The menacingly beautiful blue coral snake preys on other fast moving, venomous snakes. To immobilize its prey, this reptile employs a particularly nasty venom—one that makes the last moments of the victim’s life a living hell.
One quick look at this reptile and it’s clear this thing means business. Found in southeast Asia, the blue coral snake (Calliophis bivirgatus) features a striking neon red head and tail, and electric blue stripes that run down the length of its body. In a new paper published in the science journal Toxins, researchers from the University of Queensland and several other institutions describe this creature’s unique and deadly venom—a poison that delivers a massive shock to a prey animal’s physiological system.
Almost immediately after being bitten, the victim enters into an agonizing catatonic state, with its muscles stuck at full flex. The venom causes all nerves in the body to fire simultaneously, triggering full body spasms. Paralyzed and helpless, the animal is eventually put out of its misery by the killer snake.
It’s nasty business, but evolution has equipped the blue coral snake with this particularly powerful venom for a reason. This highly specialized predator likes to hunt other venomous snakes, which are typically very fast and also exceptionally dangerous. The venom is produced and stored in a gland that extends for one quarter of the snake’s body length.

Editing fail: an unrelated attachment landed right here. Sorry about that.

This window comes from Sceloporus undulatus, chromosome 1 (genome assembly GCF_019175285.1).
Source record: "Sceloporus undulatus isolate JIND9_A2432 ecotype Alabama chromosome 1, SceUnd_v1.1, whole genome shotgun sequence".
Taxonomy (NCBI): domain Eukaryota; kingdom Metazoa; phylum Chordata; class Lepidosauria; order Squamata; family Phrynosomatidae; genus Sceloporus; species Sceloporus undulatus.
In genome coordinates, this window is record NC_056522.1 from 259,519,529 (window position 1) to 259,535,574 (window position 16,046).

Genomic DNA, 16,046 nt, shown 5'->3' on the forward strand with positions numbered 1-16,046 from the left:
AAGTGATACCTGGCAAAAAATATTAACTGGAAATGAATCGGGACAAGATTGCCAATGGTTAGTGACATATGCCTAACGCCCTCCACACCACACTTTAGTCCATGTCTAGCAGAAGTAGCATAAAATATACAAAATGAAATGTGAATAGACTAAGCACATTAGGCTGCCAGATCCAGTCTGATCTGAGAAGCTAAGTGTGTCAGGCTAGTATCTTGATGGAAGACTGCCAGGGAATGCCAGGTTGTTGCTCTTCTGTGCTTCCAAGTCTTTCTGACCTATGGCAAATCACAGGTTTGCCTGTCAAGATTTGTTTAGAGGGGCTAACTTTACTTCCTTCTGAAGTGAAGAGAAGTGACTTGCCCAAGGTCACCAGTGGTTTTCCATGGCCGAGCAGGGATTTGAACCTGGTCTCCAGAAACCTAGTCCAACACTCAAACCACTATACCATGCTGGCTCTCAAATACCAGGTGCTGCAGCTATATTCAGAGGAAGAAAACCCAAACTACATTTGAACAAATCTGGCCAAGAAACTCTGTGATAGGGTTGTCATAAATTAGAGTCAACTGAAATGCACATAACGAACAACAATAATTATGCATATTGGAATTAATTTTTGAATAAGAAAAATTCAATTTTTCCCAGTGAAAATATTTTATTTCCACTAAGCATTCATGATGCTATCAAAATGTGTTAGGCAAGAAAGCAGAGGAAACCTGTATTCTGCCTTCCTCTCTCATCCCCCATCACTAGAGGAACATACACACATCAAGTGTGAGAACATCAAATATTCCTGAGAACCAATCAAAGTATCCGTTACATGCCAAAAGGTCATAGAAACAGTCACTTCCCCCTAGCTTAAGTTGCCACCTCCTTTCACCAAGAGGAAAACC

Scientists have seen this kind of toxin before, but never in a snake, let alone any other vertebrate species. Some animals, like some scorpions and spiders, have evolved similar toxins. The cone snail, for example, injects a similar kind of toxin into fish, causing them to go into an instant paralysis, where they fully tense their muscles in a tetanus-like spasm.
The blue coral snake’s venom does practically the same thing, and scientists say it’s a good example of convergent evolution (where a similar trait emerges independently in different species). Once administered into the body, the toxin causes all the nerves within an animal’s body to switch on simultaneously, causing the prey animal to enter into a frozen state. The researchers refer to this state as spastic paralysis, as opposed to the flaccid paralysis induced by other snake venom. The compounds within the venom prevent the nerves from turning off their sodium channels, which results in the nerve firing continuously. It’s like pressing the nerve’s accelerator pedal to the floor, and then cutting off the brakes.
Ironically enough, this venom—dubbed Calliotoxin—could be used in pharmacology to develop new medicines. Scientists are now particularly interested in its ability to act as a painkiller in humans.